Judith Shklar argues in her classic essay on hypocrisy (ch. 2 of Ordinary Vices) that ideological conflict favors accusations of hypocrisy, because moral disagreement means that each side can only point to how the other fails to live up to their own ideals, and that it is easier to expose hypocrisy than to criticize the political convictions of your rivals. Even when we don’t agree politically on much, many people seem to agree that insincerity is a vice. What is puzzling about this, however, is why we should criticize hypocrisy and inconsistency when it leads to results that, by our own lights, we should value. It’s obvious why hypocrisy is bad when you endorse the same ideals as the hypocrite. But what’s so bad about someone failing to live up to her own ideals when the critic thinks those ideals are wrong?

There are several other reasons for why charges of hypocrisy/inconsistency are common, I suggest:

  1. Inconsistency in our opponents’ reasoning is cognitively salient to us. This is the so-called “argumentative theory of reasoning” developed by Hugo Mercier and Dan Sperber. Mercier and Sperber argue that human beings evolved a capacity for reasoning in order to win arguments rather than to acquire true beliefs about the world.
  2. Inconsistency and hypocrisy do not require the critic to assert a controversial position or make controversial criticisms of their opponent’s position. This makes it attractive for political competitors wishing to minimize their own exposure while criticizing their opponents.
  3. Inconsistency in the form of “double standards” can reflect unfair treatment of different people under the same procedure. Americans in particular are attentive to procedural unfairness. I suspect this reflects, in part, the adversarial nature of the American legal system and the role of procedural fairness in our notions of legal justice.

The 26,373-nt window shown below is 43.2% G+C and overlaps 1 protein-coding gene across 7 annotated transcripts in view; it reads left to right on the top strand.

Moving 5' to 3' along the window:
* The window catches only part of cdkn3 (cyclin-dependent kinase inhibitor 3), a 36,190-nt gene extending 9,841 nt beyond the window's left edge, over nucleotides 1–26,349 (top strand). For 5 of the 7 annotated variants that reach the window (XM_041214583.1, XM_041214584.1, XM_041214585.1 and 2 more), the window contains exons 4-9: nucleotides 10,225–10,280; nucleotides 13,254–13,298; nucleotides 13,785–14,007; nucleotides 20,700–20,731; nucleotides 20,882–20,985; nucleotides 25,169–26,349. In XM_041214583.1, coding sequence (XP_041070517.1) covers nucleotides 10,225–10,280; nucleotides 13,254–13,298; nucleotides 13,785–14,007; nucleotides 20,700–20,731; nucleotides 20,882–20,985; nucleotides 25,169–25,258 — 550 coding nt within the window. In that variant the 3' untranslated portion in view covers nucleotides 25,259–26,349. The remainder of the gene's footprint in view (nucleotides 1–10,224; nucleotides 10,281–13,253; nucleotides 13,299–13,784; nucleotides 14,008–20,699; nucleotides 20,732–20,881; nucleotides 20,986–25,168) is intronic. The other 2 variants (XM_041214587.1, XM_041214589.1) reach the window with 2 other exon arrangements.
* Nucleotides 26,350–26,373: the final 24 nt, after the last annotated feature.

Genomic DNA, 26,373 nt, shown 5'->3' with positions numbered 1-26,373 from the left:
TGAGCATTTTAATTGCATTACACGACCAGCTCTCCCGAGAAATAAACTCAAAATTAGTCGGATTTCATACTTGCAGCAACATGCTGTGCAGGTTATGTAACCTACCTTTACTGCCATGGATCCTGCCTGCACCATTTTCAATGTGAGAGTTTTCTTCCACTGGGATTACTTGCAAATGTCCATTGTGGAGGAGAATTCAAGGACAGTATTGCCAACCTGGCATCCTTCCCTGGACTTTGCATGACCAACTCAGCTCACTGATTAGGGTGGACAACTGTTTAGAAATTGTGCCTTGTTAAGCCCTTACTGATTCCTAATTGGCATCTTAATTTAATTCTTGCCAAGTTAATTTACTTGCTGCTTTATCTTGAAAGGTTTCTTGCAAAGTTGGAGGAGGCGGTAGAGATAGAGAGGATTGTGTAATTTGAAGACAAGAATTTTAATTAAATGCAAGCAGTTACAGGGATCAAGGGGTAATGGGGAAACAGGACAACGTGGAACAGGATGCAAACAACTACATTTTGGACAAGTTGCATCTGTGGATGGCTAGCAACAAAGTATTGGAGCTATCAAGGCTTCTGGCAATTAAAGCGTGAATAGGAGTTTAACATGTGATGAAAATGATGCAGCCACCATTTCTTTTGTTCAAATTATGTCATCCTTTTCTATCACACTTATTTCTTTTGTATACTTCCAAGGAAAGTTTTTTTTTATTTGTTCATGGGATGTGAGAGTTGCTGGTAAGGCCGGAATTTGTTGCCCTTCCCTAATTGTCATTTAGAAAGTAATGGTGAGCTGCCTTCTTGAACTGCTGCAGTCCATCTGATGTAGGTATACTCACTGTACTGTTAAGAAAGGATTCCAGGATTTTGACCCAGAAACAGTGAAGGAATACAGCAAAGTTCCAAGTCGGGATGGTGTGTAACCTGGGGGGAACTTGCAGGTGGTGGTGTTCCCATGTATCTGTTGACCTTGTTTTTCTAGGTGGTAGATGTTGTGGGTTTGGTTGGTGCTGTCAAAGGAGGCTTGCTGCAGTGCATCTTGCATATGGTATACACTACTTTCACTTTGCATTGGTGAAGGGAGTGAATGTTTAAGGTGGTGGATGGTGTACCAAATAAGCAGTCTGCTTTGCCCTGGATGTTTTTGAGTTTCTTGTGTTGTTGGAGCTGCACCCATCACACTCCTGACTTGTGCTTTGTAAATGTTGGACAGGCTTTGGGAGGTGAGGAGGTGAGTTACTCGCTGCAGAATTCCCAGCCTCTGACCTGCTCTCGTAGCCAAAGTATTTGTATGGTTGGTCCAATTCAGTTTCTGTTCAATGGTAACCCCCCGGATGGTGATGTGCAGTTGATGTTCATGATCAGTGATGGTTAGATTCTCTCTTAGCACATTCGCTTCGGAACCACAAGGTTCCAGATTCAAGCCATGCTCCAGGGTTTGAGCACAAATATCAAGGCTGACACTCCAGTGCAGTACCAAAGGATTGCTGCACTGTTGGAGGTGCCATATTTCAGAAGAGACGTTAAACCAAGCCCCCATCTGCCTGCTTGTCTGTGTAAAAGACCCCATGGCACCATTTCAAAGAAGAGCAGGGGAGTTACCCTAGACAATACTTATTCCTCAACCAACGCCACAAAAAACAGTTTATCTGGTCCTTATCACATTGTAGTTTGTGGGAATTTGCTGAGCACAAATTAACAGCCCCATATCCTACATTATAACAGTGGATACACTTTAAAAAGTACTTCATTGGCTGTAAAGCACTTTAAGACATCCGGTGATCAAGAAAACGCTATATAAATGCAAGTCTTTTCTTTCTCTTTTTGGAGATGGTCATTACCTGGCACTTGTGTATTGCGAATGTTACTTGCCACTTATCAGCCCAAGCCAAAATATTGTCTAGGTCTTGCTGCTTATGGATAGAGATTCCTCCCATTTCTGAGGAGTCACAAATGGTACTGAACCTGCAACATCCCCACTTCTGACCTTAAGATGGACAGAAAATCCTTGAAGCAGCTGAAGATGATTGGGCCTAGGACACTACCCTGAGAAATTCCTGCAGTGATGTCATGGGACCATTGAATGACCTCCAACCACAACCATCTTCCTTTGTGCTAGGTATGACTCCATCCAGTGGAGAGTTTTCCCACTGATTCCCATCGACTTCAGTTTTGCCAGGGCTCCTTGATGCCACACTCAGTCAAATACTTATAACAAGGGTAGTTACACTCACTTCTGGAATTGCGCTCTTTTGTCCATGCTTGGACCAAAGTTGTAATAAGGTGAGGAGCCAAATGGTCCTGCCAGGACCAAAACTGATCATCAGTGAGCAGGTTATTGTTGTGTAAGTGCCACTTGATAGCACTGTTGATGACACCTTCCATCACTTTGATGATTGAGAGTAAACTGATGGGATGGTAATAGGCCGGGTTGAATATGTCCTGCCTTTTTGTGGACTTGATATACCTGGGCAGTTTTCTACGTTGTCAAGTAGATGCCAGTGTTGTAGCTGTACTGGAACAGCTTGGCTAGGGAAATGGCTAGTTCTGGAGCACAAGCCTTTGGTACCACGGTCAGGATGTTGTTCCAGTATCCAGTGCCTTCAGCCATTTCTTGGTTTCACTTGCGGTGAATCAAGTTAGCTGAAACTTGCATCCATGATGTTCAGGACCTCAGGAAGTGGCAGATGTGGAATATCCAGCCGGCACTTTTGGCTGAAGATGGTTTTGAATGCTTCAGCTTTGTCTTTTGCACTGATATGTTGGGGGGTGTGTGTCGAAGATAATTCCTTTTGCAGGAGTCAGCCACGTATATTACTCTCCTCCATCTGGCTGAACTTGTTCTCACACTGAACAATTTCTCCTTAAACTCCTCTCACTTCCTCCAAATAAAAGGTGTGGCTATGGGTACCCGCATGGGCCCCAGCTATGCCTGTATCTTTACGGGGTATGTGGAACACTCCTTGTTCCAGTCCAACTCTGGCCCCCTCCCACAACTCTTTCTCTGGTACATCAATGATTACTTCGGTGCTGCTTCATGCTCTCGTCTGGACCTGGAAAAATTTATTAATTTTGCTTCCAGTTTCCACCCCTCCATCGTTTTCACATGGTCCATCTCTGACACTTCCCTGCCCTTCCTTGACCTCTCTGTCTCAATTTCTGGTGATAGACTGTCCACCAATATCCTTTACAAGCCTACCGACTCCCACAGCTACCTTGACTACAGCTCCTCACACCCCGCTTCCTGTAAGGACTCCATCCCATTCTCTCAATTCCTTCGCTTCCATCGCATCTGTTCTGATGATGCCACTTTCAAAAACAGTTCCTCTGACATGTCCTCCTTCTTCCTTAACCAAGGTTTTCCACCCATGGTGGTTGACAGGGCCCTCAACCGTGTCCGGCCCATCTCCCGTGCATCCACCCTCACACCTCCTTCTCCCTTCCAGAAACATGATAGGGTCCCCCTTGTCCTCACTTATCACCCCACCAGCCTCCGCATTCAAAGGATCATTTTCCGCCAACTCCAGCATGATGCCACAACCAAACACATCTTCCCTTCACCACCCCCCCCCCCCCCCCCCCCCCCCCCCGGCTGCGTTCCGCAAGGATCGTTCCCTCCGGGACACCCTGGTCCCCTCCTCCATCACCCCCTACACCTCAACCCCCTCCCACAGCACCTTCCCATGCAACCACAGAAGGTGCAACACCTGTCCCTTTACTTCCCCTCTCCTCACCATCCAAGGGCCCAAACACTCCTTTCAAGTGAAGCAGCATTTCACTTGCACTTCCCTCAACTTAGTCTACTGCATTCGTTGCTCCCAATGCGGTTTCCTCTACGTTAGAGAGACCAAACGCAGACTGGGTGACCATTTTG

Charges of hypocrisy, double standards, and insincerity all begin with an observation of difference, whether between our own statements or between how an institution treats different people. The valence of this difference for good or ill depends, however, depends on the underlying statements, treatments, and such. The objection that someone has inconsistently applied a rule in different contexts matters for its force on whether we think the rule, in fact, applied in any of those contexts.

Take again the case of police misconduct. Why does it matter that police are more likely to use physical (if not lethal) force against black than white suspects? Why does this double standard in the application of force matter? It matters in part because it reflects disparate treatment by the same public agency of relevantly similar persons. If we think it is important that public institutions show respect — and thus equal respect — for all citizens, then the fact that some receive more unjust treatment compared to others matters in its own right. But it matters, more fundamentally I think, that cops treat black suspects unjustly — period. We aren’t indifferent between a world where cops are as violent towards white as black suspects and one where cops are just as restrained towards black as white suspects. The double standard matters because we think no one should suffer unjust physical violence from agents of the state, even when they are suspected of committing a crime.

We should perhaps care about consistency a little less, and for different reasons, than many commonly seem to care for it. Inconsistency, hypocrisy, and double standards may be vices in general, but token charges of each are only as bad as the underlying judgment or rule and we often seem to leave questions regarding those untouched.

Political theory PhD. I write about politics and (social) science.